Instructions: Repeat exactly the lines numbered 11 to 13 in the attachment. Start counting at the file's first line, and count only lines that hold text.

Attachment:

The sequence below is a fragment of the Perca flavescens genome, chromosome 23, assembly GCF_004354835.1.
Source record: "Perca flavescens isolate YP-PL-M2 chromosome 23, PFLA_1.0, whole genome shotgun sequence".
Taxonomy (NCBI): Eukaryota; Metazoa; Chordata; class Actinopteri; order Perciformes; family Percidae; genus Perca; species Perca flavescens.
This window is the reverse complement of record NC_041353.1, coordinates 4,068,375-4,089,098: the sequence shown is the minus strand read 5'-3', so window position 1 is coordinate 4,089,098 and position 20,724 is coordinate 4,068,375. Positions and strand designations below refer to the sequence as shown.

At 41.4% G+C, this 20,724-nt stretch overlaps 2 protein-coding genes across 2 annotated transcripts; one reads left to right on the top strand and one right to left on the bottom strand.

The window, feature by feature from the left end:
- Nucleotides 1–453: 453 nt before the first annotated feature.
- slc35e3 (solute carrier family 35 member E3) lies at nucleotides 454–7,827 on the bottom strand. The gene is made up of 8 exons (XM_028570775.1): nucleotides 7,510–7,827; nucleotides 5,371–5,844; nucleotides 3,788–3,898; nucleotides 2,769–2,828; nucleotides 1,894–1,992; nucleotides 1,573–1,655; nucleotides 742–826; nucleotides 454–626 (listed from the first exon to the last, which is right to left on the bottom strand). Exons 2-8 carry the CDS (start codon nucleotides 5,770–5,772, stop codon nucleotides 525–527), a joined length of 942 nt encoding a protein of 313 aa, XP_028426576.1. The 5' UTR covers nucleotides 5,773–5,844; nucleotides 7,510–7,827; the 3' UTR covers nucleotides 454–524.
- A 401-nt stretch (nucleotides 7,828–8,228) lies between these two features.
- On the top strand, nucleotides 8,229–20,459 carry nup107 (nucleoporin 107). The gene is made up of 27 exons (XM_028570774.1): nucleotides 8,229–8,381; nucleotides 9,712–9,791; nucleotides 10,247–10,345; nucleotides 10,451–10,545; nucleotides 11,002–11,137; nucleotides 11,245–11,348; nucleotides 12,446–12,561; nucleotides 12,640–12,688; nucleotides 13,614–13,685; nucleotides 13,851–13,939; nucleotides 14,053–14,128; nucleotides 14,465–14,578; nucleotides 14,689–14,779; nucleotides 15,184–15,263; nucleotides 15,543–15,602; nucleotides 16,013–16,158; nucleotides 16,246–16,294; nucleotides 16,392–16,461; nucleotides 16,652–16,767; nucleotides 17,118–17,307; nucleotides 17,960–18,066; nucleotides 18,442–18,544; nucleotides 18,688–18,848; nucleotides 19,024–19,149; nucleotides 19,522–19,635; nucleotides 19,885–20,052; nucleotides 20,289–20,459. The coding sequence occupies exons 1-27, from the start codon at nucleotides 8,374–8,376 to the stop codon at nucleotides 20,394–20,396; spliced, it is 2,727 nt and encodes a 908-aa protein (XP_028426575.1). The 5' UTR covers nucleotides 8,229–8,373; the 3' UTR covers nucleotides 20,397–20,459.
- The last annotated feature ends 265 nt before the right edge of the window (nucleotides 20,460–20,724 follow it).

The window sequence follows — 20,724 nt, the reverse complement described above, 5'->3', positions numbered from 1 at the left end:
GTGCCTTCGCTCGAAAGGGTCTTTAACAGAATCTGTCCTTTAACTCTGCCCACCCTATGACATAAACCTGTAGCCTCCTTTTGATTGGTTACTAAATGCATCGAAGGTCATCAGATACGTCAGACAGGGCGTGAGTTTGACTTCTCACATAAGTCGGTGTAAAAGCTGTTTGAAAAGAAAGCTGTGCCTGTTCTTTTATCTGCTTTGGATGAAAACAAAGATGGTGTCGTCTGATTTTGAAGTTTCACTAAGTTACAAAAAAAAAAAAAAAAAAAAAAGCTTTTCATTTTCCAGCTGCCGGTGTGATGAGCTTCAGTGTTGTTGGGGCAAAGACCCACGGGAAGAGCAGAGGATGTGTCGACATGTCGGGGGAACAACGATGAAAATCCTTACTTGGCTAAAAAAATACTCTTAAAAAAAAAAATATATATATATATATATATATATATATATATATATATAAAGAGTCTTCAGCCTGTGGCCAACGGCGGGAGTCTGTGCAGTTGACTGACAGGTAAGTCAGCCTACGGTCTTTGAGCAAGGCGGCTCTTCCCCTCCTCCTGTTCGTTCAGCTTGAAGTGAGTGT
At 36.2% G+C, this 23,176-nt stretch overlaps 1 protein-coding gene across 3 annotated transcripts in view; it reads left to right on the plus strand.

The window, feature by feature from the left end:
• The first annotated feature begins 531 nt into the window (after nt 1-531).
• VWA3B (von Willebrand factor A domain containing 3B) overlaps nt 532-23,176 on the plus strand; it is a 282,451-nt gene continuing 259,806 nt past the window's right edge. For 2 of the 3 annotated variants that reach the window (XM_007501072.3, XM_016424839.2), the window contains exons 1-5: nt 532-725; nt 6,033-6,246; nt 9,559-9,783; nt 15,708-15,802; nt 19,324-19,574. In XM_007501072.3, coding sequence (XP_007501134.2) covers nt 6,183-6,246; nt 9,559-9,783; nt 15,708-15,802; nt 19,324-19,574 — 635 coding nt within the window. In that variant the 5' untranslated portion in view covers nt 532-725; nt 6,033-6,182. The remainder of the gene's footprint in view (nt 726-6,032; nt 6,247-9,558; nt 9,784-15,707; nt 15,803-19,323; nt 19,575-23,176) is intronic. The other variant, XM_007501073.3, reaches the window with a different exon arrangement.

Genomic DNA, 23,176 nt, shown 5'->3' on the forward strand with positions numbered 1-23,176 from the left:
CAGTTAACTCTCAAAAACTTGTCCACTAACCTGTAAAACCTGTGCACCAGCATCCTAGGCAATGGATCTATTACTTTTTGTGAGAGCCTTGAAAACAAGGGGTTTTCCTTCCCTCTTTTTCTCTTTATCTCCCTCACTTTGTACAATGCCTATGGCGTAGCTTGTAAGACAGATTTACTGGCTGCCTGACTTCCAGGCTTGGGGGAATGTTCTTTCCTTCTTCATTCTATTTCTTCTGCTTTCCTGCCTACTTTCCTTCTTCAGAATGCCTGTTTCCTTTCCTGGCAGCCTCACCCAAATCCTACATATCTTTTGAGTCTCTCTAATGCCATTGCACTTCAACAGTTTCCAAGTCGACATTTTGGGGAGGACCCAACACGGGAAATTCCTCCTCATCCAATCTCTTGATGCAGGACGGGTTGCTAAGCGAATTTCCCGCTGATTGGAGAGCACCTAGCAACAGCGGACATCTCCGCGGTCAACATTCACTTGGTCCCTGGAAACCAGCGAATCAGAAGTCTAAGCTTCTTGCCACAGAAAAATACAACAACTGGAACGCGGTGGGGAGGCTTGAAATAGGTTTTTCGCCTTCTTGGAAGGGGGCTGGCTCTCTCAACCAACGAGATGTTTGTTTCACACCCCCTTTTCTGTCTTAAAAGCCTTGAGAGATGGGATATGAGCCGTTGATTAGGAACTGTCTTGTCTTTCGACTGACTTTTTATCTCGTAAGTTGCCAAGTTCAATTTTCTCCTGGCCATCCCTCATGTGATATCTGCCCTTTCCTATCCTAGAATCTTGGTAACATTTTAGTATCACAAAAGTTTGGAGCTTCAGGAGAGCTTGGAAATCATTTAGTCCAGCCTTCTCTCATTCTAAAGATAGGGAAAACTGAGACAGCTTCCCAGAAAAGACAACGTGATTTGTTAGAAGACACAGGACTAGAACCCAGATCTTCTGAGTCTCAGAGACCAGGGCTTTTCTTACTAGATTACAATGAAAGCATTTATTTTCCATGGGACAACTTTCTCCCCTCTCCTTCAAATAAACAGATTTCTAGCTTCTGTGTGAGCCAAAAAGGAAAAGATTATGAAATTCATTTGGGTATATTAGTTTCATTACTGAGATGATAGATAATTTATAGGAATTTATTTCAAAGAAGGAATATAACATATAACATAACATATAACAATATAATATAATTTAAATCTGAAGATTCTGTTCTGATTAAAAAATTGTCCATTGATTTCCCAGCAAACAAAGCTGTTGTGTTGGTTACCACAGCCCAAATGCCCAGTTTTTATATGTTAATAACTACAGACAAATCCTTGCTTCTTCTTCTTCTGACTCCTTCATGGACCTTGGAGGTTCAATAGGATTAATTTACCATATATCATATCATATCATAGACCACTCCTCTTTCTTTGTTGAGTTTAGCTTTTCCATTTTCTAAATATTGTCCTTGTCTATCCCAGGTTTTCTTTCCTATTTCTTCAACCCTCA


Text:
- The last annotated feature ends 265 nt before the right edge of the window (nucleotides 20,460–20,724 follow it).

The window sequence follows — 20,724 nt, the reverse complement described above, 5'->3', positions numbered from 1 at the left end:
GTGCCTTCGCTCGAAAGGGTCTTTAACAGAATCTGTCCTTTAACTCTGCCCACCCTATGACATAAACCTGTAGCCTCCTTTTGATTGGTTACTAAATGCATCGAAGGTCATCAGATACGTCAGACAGGGCGTGAGTTTGACTTCTCACATAAGTCGGTGTAAAAGCTGTTTGAAAAGAAAGCTGTGCCTGTTCTTTTATCTGCTTTGGATGAAAACAAAGATGGTGTCGTCTGATTTTGAAGTTTCACTAAGTTACAAAAAAAAAAAAAAAAAAAAAAGCTTTTCATTTTCCAGCTGCCGGTGTGATGAGCTTCAGTGTTGTTGGGGCAAAGACCCACGGGAAGAGCAGAGGATGTGTCGACATGTCGGGGGAACAACGATGAAAATCCTTACTTGGCTAAAAAAATACTCTTAAAAAAAAAAATATATATATATATATATATATATATATATATATATATAAAGAGTCTTCAGCCTGTGGCCAACGGCGGGAGTCTGTGCAGTTGACTGACAGGTAAGTCAGCCTACGGTCTTTGAGCAAGGCGGCTCTTCCCCTCCTCCTGTTCGTTCAGCTTGAAGTGAGTGT